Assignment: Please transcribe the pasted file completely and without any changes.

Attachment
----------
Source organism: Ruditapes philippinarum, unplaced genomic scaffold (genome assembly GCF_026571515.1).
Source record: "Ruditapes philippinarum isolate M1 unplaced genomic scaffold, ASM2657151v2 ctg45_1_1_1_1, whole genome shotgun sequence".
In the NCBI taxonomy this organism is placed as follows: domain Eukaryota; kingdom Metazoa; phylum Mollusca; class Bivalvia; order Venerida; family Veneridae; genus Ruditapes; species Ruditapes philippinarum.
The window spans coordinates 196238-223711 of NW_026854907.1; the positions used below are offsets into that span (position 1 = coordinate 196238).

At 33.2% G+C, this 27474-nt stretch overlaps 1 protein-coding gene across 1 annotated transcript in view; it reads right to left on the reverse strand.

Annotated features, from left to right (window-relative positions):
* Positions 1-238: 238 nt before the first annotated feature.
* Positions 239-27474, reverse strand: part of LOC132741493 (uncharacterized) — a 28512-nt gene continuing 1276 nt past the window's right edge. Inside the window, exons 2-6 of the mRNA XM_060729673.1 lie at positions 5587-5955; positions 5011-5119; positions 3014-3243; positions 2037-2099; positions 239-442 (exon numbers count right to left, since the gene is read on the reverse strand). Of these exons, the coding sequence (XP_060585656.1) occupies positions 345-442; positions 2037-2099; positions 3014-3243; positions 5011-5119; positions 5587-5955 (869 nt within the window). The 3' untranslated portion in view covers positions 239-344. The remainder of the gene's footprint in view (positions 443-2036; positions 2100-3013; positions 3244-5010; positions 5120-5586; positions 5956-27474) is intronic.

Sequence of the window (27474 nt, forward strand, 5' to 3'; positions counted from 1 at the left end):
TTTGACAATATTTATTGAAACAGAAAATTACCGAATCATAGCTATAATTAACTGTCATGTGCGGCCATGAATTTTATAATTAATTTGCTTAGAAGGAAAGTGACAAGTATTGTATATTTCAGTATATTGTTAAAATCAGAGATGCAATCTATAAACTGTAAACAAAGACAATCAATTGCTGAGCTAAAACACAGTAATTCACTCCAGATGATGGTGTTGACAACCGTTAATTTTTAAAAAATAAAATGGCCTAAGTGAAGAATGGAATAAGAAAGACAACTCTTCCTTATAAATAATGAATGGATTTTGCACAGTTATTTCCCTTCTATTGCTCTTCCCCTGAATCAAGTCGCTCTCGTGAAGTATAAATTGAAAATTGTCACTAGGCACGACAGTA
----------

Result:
Source organism: Ruditapes philippinarum, unplaced genomic scaffold (genome assembly GCF_026571515.1).
Source record: "Ruditapes philippinarum isolate M1 unplaced genomic scaffold, ASM2657151v2 ctg45_1_1_1_1, whole genome shotgun sequence".
In the NCBI taxonomy this organism is placed as follows: domain Eukaryota; kingdom Metazoa; phylum Mollusca; class Bivalvia; order Venerida; family Veneridae; genus Ruditapes; species Ruditapes philippinarum.
The window spans coordinates 196238-223711 of NW_026854907.1; the positions used below are offsets into that span (position 1 = coordinate 196238).

At 33.2% G+C, this 27474-nt stretch overlaps 1 protein-coding gene across 1 annotated transcript in view; it reads right to left on the reverse strand.

Annotated features, from left to right (window-relative positions):
* Positions 1-238: 238 nt before the first annotated feature.
* Positions 239-27474, reverse strand: part of LOC132741493 (uncharacterized) — a 28512-nt gene continuing 1276 nt past the window's right edge. Inside the window, exons 2-6 of the mRNA XM_060729673.1 lie at positions 5587-5955; positions 5011-5119; positions 3014-3243; positions 2037-2099; positions 239-442 (exon numbers count right to left, since the gene is read on the reverse strand). Of these exons, the coding sequence (XP_060585656.1) occupies positions 345-442; positions 2037-2099; positions 3014-3243; positions 5011-5119; positions 5587-5955 (869 nt within the window). The 3' untranslated portion in view covers positions 239-344. The remainder of the gene's footprint in view (positions 443-2036; positions 2100-3013; positions 3244-5010; positions 5120-5586; positions 5956-27474) is intronic.

Sequence of the window (27474 nt, forward strand, 5' to 3'; positions counted from 1 at the left end):
TTTGACAATATTTATTGAAACAGAAAATTACCGAATCATAGCTATAATTAACTGTCATGTGCGGCCATGAATTTTATAATTAATTTGCTTAGAAGGAAAGTGACAAGTATTGTATATTTCAGTATATTGTTAAAATCAGAGATGCAATCTATAAACTGTAAACAAAGACAATCAATTGCTGAGCTAAAACACAGTAATTCACTCCAGATGATGGTGTTGACAACCGTTAATTTTTAAAAAATAAAATGGCCTAAGTGAAGAATGGAATAAGAAAGACAACTCTTCCTTATAAATAATGAATGGATTTTGCACAGTTATTTCCCTTCTATTGCTCTTCCCCTGAATCAAGTCGCTCTCGTGAAGTATAAATTGAAAATTGTCACTAGGCACGACAGTA